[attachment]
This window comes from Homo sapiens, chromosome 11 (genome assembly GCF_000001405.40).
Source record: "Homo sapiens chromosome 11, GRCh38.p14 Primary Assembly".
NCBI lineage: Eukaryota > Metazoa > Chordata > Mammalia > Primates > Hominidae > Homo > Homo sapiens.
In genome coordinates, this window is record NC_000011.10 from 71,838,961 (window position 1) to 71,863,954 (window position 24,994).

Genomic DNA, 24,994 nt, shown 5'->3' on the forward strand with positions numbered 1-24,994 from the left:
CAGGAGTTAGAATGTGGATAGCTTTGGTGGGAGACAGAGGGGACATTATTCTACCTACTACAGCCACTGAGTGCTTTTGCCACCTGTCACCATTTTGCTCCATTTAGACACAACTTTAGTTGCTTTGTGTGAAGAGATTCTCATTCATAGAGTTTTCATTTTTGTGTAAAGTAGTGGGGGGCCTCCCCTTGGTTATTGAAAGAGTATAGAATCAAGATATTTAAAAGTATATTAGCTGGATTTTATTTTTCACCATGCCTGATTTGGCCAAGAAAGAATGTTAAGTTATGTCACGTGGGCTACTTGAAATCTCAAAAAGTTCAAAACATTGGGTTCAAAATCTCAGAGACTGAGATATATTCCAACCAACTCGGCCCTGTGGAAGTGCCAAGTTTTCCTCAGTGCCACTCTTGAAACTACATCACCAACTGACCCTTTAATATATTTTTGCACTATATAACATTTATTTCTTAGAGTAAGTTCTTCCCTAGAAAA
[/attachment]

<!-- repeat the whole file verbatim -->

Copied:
This window comes from Homo sapiens, chromosome 11 (genome assembly GCF_000001405.40).
Source record: "Homo sapiens chromosome 11, GRCh38.p14 Primary Assembly".
NCBI lineage: Eukaryota > Metazoa > Chordata > Mammalia > Primates > Hominidae > Homo > Homo sapiens.
In genome coordinates, this window is record NC_000011.10 from 71,838,961 (window position 1) to 71,863,954 (window position 24,994).

Genomic DNA, 24,994 nt, shown 5'->3' on the forward strand with positions numbered 1-24,994 from the left:
CAGGAGTTAGAATGTGGATAGCTTTGGTGGGAGACAGAGGGGACATTATTCTACCTACTACAGCCACTGAGTGCTTTTGCCACCTGTCACCATTTTGCTCCATTTAGACACAACTTTAGTTGCTTTGTGTGAAGAGATTCTCATTCATAGAGTTTTCATTTTTGTGTAAAGTAGTGGGGGGCCTCCCCTTGGTTATTGAAAGAGTATAGAATCAAGATATTTAAAAGTATATTAGCTGGATTTTATTTTTCACCATGCCTGATTTGGCCAAGAAAGAATGTTAAGTTATGTCACGTGGGCTACTTGAAATCTCAAAAAGTTCAAAACATTGGGTTCAAAATCTCAGAGACTGAGATATATTCCAACCAACTCGGCCCTGTGGAAGTGCCAAGTTTTCCTCAGTGCCACTCTTGAAACTACATCACCAACTGACCCTTTAATATATTTTTGCACTATATAACATTTATTTCTTAGAGTAAGTTCTTCCCTAGAAAA